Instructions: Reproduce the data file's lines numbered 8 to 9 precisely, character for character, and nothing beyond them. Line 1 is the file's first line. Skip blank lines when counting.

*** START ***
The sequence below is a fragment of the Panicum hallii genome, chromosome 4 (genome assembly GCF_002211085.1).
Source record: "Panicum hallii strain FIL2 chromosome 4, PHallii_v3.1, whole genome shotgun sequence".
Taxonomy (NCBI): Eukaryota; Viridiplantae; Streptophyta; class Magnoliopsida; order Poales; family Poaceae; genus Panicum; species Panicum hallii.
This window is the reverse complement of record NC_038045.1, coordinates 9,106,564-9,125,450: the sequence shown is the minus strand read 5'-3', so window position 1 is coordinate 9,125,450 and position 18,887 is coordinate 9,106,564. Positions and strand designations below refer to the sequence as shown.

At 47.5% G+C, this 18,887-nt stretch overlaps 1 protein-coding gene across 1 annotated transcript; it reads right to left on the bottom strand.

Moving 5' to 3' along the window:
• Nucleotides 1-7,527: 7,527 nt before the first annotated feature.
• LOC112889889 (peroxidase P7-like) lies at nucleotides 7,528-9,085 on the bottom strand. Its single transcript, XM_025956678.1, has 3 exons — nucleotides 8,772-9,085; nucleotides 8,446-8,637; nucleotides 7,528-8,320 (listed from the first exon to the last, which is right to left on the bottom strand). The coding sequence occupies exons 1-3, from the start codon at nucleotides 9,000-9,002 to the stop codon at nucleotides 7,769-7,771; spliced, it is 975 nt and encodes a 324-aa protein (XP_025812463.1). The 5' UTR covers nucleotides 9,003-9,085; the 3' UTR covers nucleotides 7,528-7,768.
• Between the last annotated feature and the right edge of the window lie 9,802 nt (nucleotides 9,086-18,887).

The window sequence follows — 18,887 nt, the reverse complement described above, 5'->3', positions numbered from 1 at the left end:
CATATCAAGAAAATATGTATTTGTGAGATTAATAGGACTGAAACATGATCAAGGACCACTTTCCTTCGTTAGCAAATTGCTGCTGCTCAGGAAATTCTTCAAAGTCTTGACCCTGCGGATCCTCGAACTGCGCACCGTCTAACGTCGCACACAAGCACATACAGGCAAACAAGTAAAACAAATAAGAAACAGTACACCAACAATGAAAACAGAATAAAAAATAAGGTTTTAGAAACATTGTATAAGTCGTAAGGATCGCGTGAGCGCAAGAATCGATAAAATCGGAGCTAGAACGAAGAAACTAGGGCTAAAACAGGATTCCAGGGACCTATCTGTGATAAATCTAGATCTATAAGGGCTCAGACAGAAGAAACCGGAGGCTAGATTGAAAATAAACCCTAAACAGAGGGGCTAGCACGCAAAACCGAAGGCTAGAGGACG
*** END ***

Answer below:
• LOC112889889 (peroxidase P7-like) lies at nucleotides 7,528-9,085 on the bottom strand. Its single transcript, XM_025956678.1, has 3 exons — nucleotides 8,772-9,085; nucleotides 8,446-8,637; nucleotides 7,528-8,320 (listed from the first exon to the last, which is right to left on the bottom strand). The coding sequence occupies exons 1-3, from the start codon at nucleotides 9,000-9,002 to the stop codon at nucleotides 7,769-7,771; spliced, it is 975 nt and encodes a 324-aa protein (XP_025812463.1). The 5' UTR covers nucleotides 9,003-9,085; the 3' UTR covers nucleotides 7,528-7,768.
• Between the last annotated feature and the right edge of the window lie 9,802 nt (nucleotides 9,086-18,887).